The Review has concluded that the contract was unique and complex and the Company's performance needs to be viewed against this background. The Review has found, however, that the Company was capable of fulfilling the Olympic contract.   There were a series of project management and project execution failings.  There was no single reason for the failure to deliver the contract commitments. The failings are largely associated with the specific nature and complexity of this contract, which was markedly different to any other project or contract undertaken by the G4S Group. Althoughthe Company recognised the unique and complex nature of the Olympic contract from an early stage, this was not properly reflected in its handling of the contract.  The Company has management and other structures and processes that have proved highly effective in delivering the Company's regular business over many years but it did not recognise that these structures and processes needed augmenting for the Olympic contract.  

The Review has identified two major failings together with a number of significant contributory factors.

Major failing 1:  The monitoring and tracking of the security workforce was inadequate during the various recruitment, training and accreditation phases and the management information put in place to track the workforce was disaggregated.

The process through which potential security personnel had to progress was complex and involved many stages including recruitment, screening, training, accreditation and deployment by reference to many skill requirements. The indicative analysis performed as part of the review of the workforce numbers at the beginning of July suggests that the principal reason for the difference between the numbers of people thought to be deployable by the Company and the numbers actually deployable was that many recruits had not completed all of the stag es of the process.  

Originally, it was intended to adopt a sequential management of the steps through which recruits were processed, however, delays and complexities resulted in it being recognised that a concurrent management approach was necessary.  A serious problem then arose because the management information failed to monitor the aggregated process.  The large numbers of people being taken through each stage of the process gave a sense of comfort that all was well, but failed to identify the extent to which individuals were actually deployable having passed through all the required stages. The problem was not, however, the result of a failure in any of the Company's core IT systems, but one of inadequate marshalling and interpretation of data from multiple sources.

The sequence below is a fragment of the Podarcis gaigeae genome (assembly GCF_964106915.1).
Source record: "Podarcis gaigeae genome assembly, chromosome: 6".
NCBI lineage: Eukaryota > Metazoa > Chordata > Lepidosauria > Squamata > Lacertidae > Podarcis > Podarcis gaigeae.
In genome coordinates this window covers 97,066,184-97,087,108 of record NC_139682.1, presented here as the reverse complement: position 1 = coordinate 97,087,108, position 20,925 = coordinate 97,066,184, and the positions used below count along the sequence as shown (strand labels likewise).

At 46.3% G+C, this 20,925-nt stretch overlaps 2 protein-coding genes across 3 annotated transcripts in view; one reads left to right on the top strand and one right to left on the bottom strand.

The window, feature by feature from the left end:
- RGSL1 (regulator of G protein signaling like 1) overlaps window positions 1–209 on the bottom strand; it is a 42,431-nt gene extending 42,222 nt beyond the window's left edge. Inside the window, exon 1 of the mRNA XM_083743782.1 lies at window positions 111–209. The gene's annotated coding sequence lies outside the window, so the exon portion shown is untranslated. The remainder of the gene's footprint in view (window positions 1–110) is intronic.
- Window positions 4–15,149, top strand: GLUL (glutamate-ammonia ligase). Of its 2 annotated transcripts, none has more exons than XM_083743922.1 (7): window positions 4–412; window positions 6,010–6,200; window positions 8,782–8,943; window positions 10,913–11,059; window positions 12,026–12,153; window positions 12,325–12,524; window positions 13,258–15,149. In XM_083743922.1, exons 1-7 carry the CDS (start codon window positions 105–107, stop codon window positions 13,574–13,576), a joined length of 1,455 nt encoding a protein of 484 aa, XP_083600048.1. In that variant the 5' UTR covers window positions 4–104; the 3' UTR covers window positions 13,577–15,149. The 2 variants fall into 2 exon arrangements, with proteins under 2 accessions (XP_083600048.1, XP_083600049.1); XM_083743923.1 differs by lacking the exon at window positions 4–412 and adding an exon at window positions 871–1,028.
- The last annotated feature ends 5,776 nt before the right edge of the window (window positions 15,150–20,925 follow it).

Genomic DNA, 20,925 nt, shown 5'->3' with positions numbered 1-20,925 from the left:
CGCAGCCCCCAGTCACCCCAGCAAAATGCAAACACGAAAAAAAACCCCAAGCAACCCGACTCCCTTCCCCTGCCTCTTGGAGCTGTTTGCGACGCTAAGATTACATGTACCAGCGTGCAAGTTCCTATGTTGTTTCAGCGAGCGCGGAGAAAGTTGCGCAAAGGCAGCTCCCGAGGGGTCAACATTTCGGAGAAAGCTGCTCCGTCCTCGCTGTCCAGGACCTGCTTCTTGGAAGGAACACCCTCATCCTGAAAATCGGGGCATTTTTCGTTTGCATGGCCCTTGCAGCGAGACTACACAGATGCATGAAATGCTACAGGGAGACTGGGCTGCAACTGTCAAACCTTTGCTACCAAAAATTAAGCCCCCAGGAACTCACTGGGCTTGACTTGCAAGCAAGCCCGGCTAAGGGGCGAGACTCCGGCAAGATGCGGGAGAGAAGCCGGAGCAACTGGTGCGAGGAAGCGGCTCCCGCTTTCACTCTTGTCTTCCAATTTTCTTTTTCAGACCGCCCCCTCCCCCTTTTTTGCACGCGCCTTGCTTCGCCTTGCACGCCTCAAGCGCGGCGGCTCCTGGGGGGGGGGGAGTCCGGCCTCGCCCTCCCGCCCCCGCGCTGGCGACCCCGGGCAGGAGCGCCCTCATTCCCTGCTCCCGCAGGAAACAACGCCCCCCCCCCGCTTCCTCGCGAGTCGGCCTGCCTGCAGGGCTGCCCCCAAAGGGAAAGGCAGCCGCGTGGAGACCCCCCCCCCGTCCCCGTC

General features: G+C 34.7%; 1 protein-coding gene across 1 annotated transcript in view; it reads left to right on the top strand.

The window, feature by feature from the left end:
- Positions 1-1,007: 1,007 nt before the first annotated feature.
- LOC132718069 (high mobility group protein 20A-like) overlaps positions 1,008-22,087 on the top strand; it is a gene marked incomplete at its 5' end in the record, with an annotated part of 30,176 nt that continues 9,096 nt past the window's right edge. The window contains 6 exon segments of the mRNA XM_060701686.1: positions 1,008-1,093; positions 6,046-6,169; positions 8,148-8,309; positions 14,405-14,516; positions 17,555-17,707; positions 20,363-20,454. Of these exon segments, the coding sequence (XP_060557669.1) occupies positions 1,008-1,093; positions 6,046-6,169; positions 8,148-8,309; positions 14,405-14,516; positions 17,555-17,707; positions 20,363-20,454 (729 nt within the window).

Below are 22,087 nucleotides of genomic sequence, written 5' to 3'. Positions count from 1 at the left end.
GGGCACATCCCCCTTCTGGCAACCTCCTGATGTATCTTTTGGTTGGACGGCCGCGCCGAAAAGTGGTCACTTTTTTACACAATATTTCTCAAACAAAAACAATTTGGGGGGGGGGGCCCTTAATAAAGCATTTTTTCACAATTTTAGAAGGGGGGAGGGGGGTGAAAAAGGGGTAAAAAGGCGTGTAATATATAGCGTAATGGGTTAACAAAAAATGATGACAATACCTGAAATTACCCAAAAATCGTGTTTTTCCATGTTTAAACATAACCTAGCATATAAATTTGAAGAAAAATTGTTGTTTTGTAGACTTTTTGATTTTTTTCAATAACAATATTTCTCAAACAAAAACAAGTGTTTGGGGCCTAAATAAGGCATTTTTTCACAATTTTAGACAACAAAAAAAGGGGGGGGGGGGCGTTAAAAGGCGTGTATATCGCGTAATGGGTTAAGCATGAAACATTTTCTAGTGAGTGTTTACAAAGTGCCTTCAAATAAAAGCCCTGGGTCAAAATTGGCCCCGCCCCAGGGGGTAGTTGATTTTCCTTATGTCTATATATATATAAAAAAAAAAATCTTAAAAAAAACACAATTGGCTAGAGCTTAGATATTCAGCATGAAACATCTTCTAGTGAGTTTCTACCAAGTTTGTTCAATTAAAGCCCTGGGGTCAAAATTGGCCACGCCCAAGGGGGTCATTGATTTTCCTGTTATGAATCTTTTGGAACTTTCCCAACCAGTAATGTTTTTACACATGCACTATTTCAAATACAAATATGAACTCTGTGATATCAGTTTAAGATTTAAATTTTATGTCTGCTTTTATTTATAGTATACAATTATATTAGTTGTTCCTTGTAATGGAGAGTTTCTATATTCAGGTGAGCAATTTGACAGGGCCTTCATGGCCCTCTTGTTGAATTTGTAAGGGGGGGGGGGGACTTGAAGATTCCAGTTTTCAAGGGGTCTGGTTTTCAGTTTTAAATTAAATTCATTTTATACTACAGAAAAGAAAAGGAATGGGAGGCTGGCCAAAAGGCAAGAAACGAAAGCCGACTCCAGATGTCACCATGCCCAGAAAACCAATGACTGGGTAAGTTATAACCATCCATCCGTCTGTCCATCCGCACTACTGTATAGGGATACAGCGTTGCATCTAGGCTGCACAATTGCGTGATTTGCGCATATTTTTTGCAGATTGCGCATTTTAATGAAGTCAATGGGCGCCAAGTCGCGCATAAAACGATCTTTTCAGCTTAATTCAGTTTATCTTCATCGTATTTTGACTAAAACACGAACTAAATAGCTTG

One serious consequence of this was that the project management team continuously reported through to the Group Executive and to the Board that the required workforce numbers would be met and it was only at the time of the significant "ramp-up" from 1 July that the inherent inaccuracy in the information was identified, when looked at on an aggregated basis.

Major failing 2:  The project management framework and practices were ineffective to address the scale, complexities and dependencies of the contract.

The uniqueness and complexity of the contract were recognised, but there was a lack of understanding and true appreciation as to the scale and exact nature of the project and hence a failure to plan appropriately and to manage risk and report effectively against key objectives.  Thus, for example, whilst a feasibility assessment was performed during contract acceptance to assess the deliverability of 10,400 security personnel, the underlying assumptions (e.g. that screening and vetting would take 3 weeks when in fact it took up to 12 weeks), which were central to this assessment were not properly incorporated into the project management framework. As a result, the direct consequences of these underlying assumptions not being borne out were not appreciated.

More generally, the Olympic contract was not treated as a stand-alone project in terms of management approach. The Olympic contract was managed, largely, through the normal management structure of the events company and no individual was clearly positioned as the overall Programme Director. This led to ineffective management of programme processes across multiple work streams.

Contributory factors

As indicated, in addition to the major failings, there were a number of other factors which contributed to the Company's overall performance.

Contributory factor 1:  The project plan was inadequate.